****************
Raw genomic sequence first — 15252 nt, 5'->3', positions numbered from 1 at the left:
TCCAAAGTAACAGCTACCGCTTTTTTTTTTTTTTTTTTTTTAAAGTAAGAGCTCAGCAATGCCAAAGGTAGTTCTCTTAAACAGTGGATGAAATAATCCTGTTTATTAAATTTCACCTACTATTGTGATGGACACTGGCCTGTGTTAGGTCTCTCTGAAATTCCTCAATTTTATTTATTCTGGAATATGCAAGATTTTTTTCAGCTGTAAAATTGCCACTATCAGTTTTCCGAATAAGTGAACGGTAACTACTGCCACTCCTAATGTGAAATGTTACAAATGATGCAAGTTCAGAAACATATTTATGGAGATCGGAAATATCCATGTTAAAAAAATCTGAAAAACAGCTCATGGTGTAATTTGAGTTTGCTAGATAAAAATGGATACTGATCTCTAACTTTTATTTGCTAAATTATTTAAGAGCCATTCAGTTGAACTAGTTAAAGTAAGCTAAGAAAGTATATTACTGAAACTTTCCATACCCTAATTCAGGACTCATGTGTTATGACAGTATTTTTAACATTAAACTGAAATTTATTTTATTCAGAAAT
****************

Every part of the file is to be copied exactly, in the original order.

Raw genomic sequence first — 15252 nt, 5'->3', positions numbered from 1 at the left:
TCCAAAGTAACAGCTACCGCTTTTTTTTTTTTTTTTTTTTTAAAGTAAGAGCTCAGCAATGCCAAAGGTAGTTCTCTTAAACAGTGGATGAAATAATCCTGTTTATTAAATTTCACCTACTATTGTGATGGACACTGGCCTGTGTTAGGTCTCTCTGAAATTCCTCAATTTTATTTATTCTGGAATATGCAAGATTTTTTTCAGCTGTAAAATTGCCACTATCAGTTTTCCGAATAAGTGAACGGTAACTACTGCCACTCCTAATGTGAAATGTTACAAATGATGCAAGTTCAGAAACATATTTATGGAGATCGGAAATATCCATGTTAAAAAAATCTGAAAAACAGCTCATGGTGTAATTTGAGTTTGCTAGATAAAAATGGATACTGATCTCTAACTTTTATTTGCTAAATTATTTAAGAGCCATTCAGTTGAACTAGTTAAAGTAAGCTAAGAAAGTATATTACTGAAACTTTCCATACCCTAATTCAGGACTCATGTGTTATGACAGTATTTTTAACATTAAACTGAAATTTATTTTATTCAGAAAT